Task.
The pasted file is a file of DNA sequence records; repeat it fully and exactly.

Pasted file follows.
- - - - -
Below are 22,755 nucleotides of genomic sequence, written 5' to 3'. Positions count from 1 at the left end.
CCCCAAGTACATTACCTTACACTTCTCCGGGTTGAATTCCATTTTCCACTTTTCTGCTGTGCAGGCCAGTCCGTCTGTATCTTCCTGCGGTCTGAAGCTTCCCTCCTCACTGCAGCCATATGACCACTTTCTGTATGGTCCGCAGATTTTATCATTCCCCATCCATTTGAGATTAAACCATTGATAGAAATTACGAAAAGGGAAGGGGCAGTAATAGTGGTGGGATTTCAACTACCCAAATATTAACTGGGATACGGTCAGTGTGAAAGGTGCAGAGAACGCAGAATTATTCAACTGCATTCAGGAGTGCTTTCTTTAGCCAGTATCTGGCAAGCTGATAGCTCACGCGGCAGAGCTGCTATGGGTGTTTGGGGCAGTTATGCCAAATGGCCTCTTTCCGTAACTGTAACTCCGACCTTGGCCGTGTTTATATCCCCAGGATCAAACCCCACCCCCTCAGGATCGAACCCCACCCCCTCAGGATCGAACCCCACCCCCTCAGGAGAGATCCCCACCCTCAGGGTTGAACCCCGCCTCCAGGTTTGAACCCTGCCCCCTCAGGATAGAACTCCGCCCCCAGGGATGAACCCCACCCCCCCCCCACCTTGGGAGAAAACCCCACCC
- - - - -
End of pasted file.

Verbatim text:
Below are 22,755 nucleotides of genomic sequence, written 5' to 3'. Positions count from 1 at the left end.
CCCCAAGTACATTACCTTACACTTCTCCGGGTTGAATTCCATTTTCCACTTTTCTGCTGTGCAGGCCAGTCCGTCTGTATCTTCCTGCGGTCTGAAGCTTCCCTCCTCACTGCAGCCATATGACCACTTTCTGTATGGTCCGCAGATTTTATCATTCCCCATCCATTTGAGATTAAACCATTGATAGAAATTACGAAAAGGGAAGGGGCAGTAATAGTGGTGGGATTTCAACTACCCAAATATTAACTGGGATACGGTCAGTGTGAAAGGTGCAGAGAACGCAGAATTATTCAACTGCATTCAGGAGTGCTTTCTTTAGCCAGTATCTGGCAAGCTGATAGCTCACGCGGCAGAGCTGCTATGGGTGTTTGGGGCAGTTATGCCAAATGGCCTCTTTCCGTAACTGTAACTCCGACCTTGGCCGTGTTTATATCCCCAGGATCAAACCCCACCCCCTCAGGATCGAACCCCACCCCCTCAGGATCGAACCCCACCCCCTCAGGAGAGATCCCCACCCTCAGGGTTGAACCCCGCCTCCAGGTTTGAACCCTGCCCCCTCAGGATAGAACTCCGCCCCCAGGGATGAACCCCACCCCCCCCCCACCTTGGGAGAAAACCCCACCC